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HUNGER IS NOT INEVITABLE IN THE SAHEL: PRIORITIES FOR RESILIENCE AND DEVELOPMENT

News   •   Jan 28, 2019 13:28 GMT

The continued attacks by armed groups in northern Mali have caused a new wave of refugees in Niger. More than 55,000 people crossed the border from Mali in December 2018. Action Against Hunger.

The impacts of conflict, climate change, poverty and inequality on hunger are no more apparent than in the Sahel. This large region spanning countries including Mali, Mauritania, Niger and Chad has experienced the greatest increase in hunger of any region in the world, with the number of undernourished people rising by over 13 million in 11 years.

This report from Action Against Hunger, Oxfam and Save the Children examines the role that actors across the region and beyond, including national governments, the UN and NGOs can play in improving humanitarian response and supporting development in the region. It reiterates the urgency of strengthening humanitarian and development responses alongside civilian protection, and putting them at the heart of regional priorities.

The report highlights the risks of the growing focus on linking security and development, which doesn’t take account of the role that poor governance and inequality play in driving poverty and insecurity. It also sets out clear proposals on what all actors can do to build community resilience and work together more effectively to tackle the complex challenges faced by people in the Sahel.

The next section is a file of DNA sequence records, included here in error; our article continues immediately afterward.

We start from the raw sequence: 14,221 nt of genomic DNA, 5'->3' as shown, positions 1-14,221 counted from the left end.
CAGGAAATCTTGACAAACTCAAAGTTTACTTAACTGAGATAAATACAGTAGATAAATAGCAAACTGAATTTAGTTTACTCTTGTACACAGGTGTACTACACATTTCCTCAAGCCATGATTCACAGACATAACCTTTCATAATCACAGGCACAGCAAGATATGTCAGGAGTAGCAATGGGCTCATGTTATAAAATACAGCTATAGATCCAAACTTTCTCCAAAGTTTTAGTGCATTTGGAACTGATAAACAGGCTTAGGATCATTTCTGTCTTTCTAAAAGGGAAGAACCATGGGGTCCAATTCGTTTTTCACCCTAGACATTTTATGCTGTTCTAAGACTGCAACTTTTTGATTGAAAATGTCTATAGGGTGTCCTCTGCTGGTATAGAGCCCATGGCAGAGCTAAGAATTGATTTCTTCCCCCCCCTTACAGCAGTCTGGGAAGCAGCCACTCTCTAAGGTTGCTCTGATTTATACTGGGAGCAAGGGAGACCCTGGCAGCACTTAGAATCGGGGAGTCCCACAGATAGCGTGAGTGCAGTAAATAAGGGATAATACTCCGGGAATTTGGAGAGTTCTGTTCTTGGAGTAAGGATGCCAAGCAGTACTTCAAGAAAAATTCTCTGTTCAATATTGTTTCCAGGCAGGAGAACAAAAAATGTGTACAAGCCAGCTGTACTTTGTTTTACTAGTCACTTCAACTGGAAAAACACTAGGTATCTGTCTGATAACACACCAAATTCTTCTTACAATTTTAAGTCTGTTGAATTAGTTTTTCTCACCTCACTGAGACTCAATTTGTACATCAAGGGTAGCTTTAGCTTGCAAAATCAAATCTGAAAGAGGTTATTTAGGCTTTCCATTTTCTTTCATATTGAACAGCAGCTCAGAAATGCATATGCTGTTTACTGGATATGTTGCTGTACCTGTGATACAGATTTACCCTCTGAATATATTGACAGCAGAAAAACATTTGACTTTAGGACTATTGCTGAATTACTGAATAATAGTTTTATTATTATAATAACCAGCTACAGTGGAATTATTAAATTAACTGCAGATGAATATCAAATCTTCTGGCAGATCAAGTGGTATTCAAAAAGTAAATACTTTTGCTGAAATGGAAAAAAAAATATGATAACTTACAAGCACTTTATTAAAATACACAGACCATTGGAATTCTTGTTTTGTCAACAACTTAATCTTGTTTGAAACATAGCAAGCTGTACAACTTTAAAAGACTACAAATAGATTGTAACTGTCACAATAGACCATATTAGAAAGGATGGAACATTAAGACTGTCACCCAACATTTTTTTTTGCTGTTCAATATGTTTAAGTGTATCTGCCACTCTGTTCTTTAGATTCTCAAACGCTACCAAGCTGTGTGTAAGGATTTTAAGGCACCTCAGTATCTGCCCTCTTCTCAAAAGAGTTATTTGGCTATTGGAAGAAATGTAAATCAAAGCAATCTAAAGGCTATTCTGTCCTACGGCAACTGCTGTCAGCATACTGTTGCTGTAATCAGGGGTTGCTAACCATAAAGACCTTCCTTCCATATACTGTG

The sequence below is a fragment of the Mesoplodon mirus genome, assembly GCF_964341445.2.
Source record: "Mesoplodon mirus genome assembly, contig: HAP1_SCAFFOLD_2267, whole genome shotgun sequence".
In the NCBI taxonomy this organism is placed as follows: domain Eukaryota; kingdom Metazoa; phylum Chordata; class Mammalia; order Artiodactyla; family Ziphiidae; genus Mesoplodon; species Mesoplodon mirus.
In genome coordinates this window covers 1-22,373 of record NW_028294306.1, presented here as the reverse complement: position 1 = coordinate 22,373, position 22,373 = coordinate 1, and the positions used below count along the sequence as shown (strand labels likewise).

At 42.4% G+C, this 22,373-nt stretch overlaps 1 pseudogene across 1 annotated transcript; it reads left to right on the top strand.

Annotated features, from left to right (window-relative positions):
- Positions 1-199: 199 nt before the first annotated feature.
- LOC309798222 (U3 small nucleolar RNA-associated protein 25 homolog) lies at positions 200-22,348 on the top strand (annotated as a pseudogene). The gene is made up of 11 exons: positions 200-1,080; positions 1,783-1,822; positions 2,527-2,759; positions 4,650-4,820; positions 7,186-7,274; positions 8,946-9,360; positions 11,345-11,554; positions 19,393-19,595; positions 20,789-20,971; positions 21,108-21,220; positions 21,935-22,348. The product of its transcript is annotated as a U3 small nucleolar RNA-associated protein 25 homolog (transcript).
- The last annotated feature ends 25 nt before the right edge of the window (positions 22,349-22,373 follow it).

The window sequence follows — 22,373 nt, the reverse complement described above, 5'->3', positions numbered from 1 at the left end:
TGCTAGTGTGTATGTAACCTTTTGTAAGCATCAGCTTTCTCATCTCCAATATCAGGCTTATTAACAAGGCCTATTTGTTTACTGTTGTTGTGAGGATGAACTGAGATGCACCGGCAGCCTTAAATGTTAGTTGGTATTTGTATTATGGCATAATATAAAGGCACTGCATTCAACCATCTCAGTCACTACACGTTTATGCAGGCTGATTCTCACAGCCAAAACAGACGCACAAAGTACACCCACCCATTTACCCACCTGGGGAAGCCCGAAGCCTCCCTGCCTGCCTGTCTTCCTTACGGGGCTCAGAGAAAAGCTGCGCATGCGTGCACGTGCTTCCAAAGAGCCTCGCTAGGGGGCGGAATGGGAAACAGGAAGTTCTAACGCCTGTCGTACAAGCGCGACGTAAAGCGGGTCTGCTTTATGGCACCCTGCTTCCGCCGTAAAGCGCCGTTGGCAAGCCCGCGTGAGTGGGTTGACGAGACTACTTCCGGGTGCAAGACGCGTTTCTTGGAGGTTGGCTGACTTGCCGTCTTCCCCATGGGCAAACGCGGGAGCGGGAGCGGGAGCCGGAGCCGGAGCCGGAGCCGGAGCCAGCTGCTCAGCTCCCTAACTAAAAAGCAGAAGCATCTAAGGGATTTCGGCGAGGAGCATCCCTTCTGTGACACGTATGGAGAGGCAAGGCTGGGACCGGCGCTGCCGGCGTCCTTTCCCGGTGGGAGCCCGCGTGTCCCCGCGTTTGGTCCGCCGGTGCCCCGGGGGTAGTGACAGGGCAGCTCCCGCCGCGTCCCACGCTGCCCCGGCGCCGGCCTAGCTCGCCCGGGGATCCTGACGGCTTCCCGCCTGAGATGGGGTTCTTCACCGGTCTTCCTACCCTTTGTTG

As the situation in the Sahel is increasingly analysed in the light of security and migratory issues by Sahelian governments and the international community, hunger is increasing for the most vulnerable populations, exposed to shocks from the consequences of climate change and conflicts. Far from responding in a sustainable manner to the needs of people, the security response to the Sahelian challenges risks reinforcing the division between rulers and the ruled and increasing tensions.

While undeniable progress has been made in the prevention and management of food and nutrition crises in the Sahel over the years, the structural causes of the problem remain too often neglected in favour of a short-term response. A long-term political vision aimed at strengthening the resilience capacities of vulnerable populations and their adaptation to climate change, particularly by working on a better understanding of the specific needs of women and pastoralist communities, is struggling to become a reality in action, despite the beginnings of initiatives in this area.

Breaking the cycle of hunger requires tackling structural factors, such as reducing poverty but also reducing inequalities. This can only be achieved through improved governance and the adoption of a holistic vision, which far from being able to deal with the consequences of climate change, can certainly reduce its impacts.

Oxfam, Save the Children and Action Against Hunger are calling on regional policy makers and donors to operationalise a shift in the approach to food and nutrition crisis management and to prioritise this to ensure that humanitarian and development issues do not come second against security challenges.

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